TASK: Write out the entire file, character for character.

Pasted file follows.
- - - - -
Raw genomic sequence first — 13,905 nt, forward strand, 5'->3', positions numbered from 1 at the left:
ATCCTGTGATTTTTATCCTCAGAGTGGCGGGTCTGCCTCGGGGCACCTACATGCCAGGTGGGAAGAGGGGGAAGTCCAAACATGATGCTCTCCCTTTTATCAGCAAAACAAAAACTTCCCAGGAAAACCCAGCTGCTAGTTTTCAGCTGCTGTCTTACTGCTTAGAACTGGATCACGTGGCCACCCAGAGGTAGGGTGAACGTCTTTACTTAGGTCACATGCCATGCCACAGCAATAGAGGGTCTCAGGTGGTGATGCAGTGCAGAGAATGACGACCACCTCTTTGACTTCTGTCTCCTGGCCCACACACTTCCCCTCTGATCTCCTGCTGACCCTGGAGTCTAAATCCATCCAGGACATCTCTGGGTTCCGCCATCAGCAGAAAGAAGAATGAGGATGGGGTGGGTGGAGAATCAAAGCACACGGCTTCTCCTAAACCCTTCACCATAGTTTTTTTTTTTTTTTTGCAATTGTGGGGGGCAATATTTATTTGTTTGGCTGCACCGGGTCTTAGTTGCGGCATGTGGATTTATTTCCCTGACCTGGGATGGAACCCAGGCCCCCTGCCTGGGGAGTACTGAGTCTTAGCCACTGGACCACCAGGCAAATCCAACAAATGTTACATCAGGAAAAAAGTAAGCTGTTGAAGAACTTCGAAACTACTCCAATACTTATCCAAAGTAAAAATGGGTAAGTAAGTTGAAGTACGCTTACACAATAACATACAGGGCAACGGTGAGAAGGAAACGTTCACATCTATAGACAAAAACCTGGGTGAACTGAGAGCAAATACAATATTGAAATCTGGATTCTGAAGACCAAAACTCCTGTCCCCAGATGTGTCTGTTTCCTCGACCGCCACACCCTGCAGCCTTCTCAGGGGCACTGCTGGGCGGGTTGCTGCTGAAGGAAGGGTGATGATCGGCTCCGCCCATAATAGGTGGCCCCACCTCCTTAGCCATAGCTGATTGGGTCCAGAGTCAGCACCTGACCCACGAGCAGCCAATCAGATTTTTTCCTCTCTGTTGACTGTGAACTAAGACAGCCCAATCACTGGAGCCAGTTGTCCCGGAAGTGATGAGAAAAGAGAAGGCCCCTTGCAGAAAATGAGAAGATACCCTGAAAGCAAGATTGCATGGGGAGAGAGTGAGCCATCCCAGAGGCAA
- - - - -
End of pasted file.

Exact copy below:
Raw genomic sequence first — 13,905 nt, forward strand, 5'->3', positions numbered from 1 at the left:
ATCCTGTGATTTTTATCCTCAGAGTGGCGGGTCTGCCTCGGGGCACCTACATGCCAGGTGGGAAGAGGGGGAAGTCCAAACATGATGCTCTCCCTTTTATCAGCAAAACAAAAACTTCCCAGGAAAACCCAGCTGCTAGTTTTCAGCTGCTGTCTTACTGCTTAGAACTGGATCACGTGGCCACCCAGAGGTAGGGTGAACGTCTTTACTTAGGTCACATGCCATGCCACAGCAATAGAGGGTCTCAGGTGGTGATGCAGTGCAGAGAATGACGACCACCTCTTTGACTTCTGTCTCCTGGCCCACACACTTCCCCTCTGATCTCCTGCTGACCCTGGAGTCTAAATCCATCCAGGACATCTCTGGGTTCCGCCATCAGCAGAAAGAAGAATGAGGATGGGGTGGGTGGAGAATCAAAGCACACGGCTTCTCCTAAACCCTTCACCATAGTTTTTTTTTTTTTTTTGCAATTGTGGGGGGCAATATTTATTTGTTTGGCTGCACCGGGTCTTAGTTGCGGCATGTGGATTTATTTCCCTGACCTGGGATGGAACCCAGGCCCCCTGCCTGGGGAGTACTGAGTCTTAGCCACTGGACCACCAGGCAAATCCAACAAATGTTACATCAGGAAAAAAGTAAGCTGTTGAAGAACTTCGAAACTACTCCAATACTTATCCAAAGTAAAAATGGGTAAGTAAGTTGAAGTACGCTTACACAATAACATACAGGGCAACGGTGAGAAGGAAACGTTCACATCTATAGACAAAAACCTGGGTGAACTGAGAGCAAATACAATATTGAAATCTGGATTCTGAAGACCAAAACTCCTGTCCCCAGATGTGTCTGTTTCCTCGACCGCCACACCCTGCAGCCTTCTCAGGGGCACTGCTGGGCGGGTTGCTGCTGAAGGAAGGGTGATGATCGGCTCCGCCCATAATAGGTGGCCCCACCTCCTTAGCCATAGCTGATTGGGTCCAGAGTCAGCACCTGACCCACGAGCAGCCAATCAGATTTTTTCCTCTCTGTTGACTGTGAACTAAGACAGCCCAATCACTGGAGCCAGTTGTCCCGGAAGTGATGAGAAAAGAGAAGGCCCCTTGCAGAAAATGAGAAGATACCCTGAAAGCAAGATTGCATGGGGAGAGAGTGAGCCATCCCAGAGGCAA